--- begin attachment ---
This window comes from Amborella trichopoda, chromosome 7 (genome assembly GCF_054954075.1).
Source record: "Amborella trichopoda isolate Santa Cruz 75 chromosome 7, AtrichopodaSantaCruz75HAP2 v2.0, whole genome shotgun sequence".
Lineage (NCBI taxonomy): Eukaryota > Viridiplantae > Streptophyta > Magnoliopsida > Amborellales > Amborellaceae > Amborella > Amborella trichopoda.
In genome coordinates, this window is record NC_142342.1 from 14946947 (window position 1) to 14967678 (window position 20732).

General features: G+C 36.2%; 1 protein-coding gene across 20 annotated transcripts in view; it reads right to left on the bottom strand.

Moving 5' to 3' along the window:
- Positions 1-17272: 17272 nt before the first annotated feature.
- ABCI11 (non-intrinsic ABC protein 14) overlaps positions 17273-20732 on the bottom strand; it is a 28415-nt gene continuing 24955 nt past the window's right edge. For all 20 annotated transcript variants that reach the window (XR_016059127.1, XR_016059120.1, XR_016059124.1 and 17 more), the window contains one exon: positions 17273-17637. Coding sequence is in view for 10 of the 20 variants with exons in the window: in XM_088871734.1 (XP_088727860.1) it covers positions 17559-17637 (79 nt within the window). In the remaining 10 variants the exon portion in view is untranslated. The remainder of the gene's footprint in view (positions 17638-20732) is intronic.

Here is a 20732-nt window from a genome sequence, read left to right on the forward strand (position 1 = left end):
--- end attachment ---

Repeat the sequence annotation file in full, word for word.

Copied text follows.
This window comes from Amborella trichopoda, chromosome 7 (genome assembly GCF_054954075.1).
Source record: "Amborella trichopoda isolate Santa Cruz 75 chromosome 7, AtrichopodaSantaCruz75HAP2 v2.0, whole genome shotgun sequence".
Lineage (NCBI taxonomy): Eukaryota > Viridiplantae > Streptophyta > Magnoliopsida > Amborellales > Amborellaceae > Amborella > Amborella trichopoda.
In genome coordinates, this window is record NC_142342.1 from 14946947 (window position 1) to 14967678 (window position 20732).

General features: G+C 36.2%; 1 protein-coding gene across 20 annotated transcripts in view; it reads right to left on the bottom strand.

Moving 5' to 3' along the window:
- Positions 1-17272: 17272 nt before the first annotated feature.
- ABCI11 (non-intrinsic ABC protein 14) overlaps positions 17273-20732 on the bottom strand; it is a 28415-nt gene continuing 24955 nt past the window's right edge. For all 20 annotated transcript variants that reach the window (XR_016059127.1, XR_016059120.1, XR_016059124.1 and 17 more), the window contains one exon: positions 17273-17637. Coding sequence is in view for 10 of the 20 variants with exons in the window: in XM_088871734.1 (XP_088727860.1) it covers positions 17559-17637 (79 nt within the window). In the remaining 10 variants the exon portion in view is untranslated. The remainder of the gene's footprint in view (positions 17638-20732) is intronic.

Here is a 20732-nt window from a genome sequence, read left to right on the forward strand (position 1 = left end):